Carbohydrate foods provide a mix of quick- and slow-burning fuel for brain and muscles. We store roughly 1,400-1,800 calories of glycogen (storage form of carbs), in our liver to fuel our brains and in muscles to fuel activity. This is enough for about 1-3 hours of continuous moderate-to-high intensity exercise depending upon a variety of factors.
Any time you are breathing hard you are burning mostly carbs of some sort. When you are adjusting to high altitude, suffering from a lack of fitness, increasing your pace, climbing uphill, or moving in a hot or cold environment, your fuel mix will lean heavily toward carbohydrate sources. Some amount of fat and protein provide fuel during a long day of exercise, but adequate carb intake makes more protein available for a variety of important tasks. Many vital functions require amino acids from protein such as building and repairing muscles, making the variety of cells needed for blood, brain chemicals, immune system, digestion, and more.
While you have probably experienced grumpy moods or perhaps even headaches that accompany hunger, inadequate food (especially carbohydrates) can lead to other symptoms of low blood sugar that pose safety risks. These include: dizziness, confusion, disorientation, weakness, fatigue, and anxiety. Even irritability and a pounding headache can lead to poor decision making in the backcountry.
Factors that Affect Food Choices in the Backcountry*
Weight, perishability, taste, and texture of foods
Length of trip (or ration period)
Availability of water and fuel for food preparation
Environmental conditions (heat, humidity, cold, altitude, etc.)
Individual and group experience with cooking and food preparation
Special dietary needs (food allergies, medical conditions, etc.)
Beliefs about food and nutrition
With the variety of factors listed above that influence food you bring into the backcountry, I will add that keeping it simple is often the best strategy. After decades of backcountry experiences I still love a good PBJ sandwich (on whole grain bread), trail mixes with a fun variety of nuts, seeds, dried fruit and dark chocolate chips, whole wheat fig bars, and something salty like jerky or crackers and cheese. If I’m only out for the day I like to bring something fresh like grapes, an apple or orange, a small avocado or carrots—unless pack weight or space is an issue such as a rock climbing trip.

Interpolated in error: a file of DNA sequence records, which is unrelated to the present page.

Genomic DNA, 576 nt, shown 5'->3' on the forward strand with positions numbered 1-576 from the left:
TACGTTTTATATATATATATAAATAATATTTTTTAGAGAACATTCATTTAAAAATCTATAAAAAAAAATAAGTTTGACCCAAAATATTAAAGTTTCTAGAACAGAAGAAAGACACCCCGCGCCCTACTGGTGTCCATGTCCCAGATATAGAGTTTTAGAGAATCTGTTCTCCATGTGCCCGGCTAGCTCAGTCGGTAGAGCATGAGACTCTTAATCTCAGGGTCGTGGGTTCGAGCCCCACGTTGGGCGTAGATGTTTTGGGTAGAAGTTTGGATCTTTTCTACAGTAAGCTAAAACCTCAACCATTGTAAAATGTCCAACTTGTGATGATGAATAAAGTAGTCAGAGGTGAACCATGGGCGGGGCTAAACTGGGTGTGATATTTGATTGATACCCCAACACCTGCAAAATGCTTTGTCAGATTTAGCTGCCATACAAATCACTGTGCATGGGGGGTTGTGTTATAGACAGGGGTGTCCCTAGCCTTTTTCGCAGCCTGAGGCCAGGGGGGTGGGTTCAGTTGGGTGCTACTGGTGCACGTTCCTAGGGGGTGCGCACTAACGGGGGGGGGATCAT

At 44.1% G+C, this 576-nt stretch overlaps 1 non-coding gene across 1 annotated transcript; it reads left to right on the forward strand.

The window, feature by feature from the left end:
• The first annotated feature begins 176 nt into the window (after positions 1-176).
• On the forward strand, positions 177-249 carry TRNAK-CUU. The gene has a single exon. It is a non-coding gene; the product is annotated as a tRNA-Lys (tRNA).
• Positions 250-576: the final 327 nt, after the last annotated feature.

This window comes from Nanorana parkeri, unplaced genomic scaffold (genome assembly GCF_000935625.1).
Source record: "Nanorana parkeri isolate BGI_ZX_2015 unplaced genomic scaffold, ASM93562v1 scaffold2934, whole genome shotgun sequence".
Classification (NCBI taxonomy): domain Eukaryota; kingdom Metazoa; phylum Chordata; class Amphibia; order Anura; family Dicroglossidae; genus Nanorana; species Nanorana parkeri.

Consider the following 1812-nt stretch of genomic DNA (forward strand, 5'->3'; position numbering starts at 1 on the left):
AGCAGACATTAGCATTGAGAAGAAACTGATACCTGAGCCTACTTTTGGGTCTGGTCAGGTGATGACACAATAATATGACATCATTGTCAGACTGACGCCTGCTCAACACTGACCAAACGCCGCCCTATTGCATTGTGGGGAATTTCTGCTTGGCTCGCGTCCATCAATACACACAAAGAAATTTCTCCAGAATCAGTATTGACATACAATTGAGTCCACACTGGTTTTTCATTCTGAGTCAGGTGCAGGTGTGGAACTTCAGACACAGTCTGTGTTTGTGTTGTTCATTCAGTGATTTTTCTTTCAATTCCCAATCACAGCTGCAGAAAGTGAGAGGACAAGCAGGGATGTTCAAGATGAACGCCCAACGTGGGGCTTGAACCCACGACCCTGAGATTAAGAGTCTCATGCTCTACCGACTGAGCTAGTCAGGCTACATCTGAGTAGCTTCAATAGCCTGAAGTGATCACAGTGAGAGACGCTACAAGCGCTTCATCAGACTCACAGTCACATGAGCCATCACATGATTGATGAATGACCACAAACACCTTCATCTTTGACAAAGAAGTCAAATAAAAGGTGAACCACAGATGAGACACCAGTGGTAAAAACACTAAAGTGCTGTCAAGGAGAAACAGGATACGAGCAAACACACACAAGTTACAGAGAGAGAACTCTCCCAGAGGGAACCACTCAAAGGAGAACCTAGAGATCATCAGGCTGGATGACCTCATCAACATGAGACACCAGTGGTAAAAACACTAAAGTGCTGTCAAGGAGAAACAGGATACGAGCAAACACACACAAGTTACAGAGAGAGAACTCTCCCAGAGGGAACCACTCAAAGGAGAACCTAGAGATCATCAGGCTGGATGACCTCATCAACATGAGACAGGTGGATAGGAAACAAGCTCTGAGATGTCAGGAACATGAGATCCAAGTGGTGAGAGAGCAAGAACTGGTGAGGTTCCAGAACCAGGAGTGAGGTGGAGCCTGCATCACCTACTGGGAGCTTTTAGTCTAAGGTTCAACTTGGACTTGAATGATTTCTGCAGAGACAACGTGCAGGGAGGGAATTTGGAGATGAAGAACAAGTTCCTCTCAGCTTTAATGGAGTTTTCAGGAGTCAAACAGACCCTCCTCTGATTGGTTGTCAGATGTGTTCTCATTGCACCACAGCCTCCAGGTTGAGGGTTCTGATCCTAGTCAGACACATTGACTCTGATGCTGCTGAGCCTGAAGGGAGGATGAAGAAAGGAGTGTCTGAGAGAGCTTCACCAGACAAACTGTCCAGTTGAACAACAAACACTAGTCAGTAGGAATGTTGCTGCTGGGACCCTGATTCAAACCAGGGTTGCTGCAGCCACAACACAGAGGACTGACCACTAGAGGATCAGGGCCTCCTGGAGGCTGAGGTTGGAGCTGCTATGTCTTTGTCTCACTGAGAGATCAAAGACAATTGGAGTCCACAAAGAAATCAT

Enjoy your wilderness adventures and remember that all that fancy gear and clothing is great, but the basics of adequate food and water, the bane of many a backcountry expedition, remains! As my friend and backcountry food mentor at NOLS Claudia Pearson and I like to say: gear is good but food is better.
*Source: Howley Ryan, M. (2008). NOLS Backcountry Nutrition: Eating Beyond the Basics. Mechanicsburg, PA: Stackpole Books.
About the Author
Mary Ryan, MS, RDN, CEDRD, LD
Mary Ryan is a Master’s level Registered Dietitian with a special focus in behavioral nutrition as a Certified Eating Disorder specialist, licensed in Wyoming and Idaho. Beyond Broccoli Nutrition Counseling & Education is her private practice based in Jackson Hole, Wyoming. Mary is the author of National Outdoor Leadership School (NOLS) Backcountry Nutrition: Eating Beyond the Basics (2008), a contributor to the Wilderness Medical Society’s Trail Mix column, and spends her free time outdoors as much as possible!
Backcountry Zero is launching a new podcast series this month that will share real stories of adventure, risk and rescue in the backcountry of Jackson Hole, Wyoming. The podcast series, called The Fine Line, delves into the physical, mental and social dynamics of backcountry adventure and the fine line people are willing to walk between life and death in the quest for adventure.
The series is part of Backcountry Zero’s education and outreach program, which includes a blog, ambassador program, speaker series, field workshops and educational events.